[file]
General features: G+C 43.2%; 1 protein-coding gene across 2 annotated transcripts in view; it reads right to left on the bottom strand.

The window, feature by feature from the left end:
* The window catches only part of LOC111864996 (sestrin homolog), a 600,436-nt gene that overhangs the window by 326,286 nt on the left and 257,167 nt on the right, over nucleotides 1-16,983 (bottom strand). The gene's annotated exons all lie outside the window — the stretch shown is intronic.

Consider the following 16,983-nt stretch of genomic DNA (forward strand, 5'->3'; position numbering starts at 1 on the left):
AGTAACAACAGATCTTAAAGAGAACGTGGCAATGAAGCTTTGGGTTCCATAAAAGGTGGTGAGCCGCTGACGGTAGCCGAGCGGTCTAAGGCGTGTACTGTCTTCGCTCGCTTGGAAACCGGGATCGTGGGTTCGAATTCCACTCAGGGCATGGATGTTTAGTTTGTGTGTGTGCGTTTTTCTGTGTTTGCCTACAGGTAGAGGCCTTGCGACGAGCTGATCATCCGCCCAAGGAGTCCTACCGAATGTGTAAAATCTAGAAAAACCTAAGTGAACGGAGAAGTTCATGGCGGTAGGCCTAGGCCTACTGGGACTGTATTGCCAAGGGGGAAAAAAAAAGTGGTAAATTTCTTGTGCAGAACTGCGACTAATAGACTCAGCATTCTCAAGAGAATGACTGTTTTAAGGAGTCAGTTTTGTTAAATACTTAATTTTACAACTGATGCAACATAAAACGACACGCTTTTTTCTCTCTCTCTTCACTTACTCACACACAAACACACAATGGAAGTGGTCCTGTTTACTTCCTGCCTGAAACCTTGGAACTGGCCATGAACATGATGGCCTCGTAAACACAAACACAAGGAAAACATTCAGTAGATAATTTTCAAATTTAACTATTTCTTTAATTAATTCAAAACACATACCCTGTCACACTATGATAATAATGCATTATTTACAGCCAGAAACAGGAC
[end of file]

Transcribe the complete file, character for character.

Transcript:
General features: G+C 43.2%; 1 protein-coding gene across 2 annotated transcripts in view; it reads right to left on the bottom strand.

The window, feature by feature from the left end:
* The window catches only part of LOC111864996 (sestrin homolog), a 600,436-nt gene that overhangs the window by 326,286 nt on the left and 257,167 nt on the right, over nucleotides 1-16,983 (bottom strand). The gene's annotated exons all lie outside the window — the stretch shown is intronic.

Consider the following 16,983-nt stretch of genomic DNA (forward strand, 5'->3'; position numbering starts at 1 on the left):
AGTAACAACAGATCTTAAAGAGAACGTGGCAATGAAGCTTTGGGTTCCATAAAAGGTGGTGAGCCGCTGACGGTAGCCGAGCGGTCTAAGGCGTGTACTGTCTTCGCTCGCTTGGAAACCGGGATCGTGGGTTCGAATTCCACTCAGGGCATGGATGTTTAGTTTGTGTGTGTGCGTTTTTCTGTGTTTGCCTACAGGTAGAGGCCTTGCGACGAGCTGATCATCCGCCCAAGGAGTCCTACCGAATGTGTAAAATCTAGAAAAACCTAAGTGAACGGAGAAGTTCATGGCGGTAGGCCTAGGCCTACTGGGACTGTATTGCCAAGGGGGAAAAAAAAAGTGGTAAATTTCTTGTGCAGAACTGCGACTAATAGACTCAGCATTCTCAAGAGAATGACTGTTTTAAGGAGTCAGTTTTGTTAAATACTTAATTTTACAACTGATGCAACATAAAACGACACGCTTTTTTCTCTCTCTCTTCACTTACTCACACACAAACACACAATGGAAGTGGTCCTGTTTACTTCCTGCCTGAAACCTTGGAACTGGCCATGAACATGATGGCCTCGTAAACACAAACACAAGGAAAACATTCAGTAGATAATTTTCAAATTTAACTATTTCTTTAATTAATTCAAAACACATACCCTGTCACACTATGATAATAATGCATTATTTACAGCCAGAAACAGGAC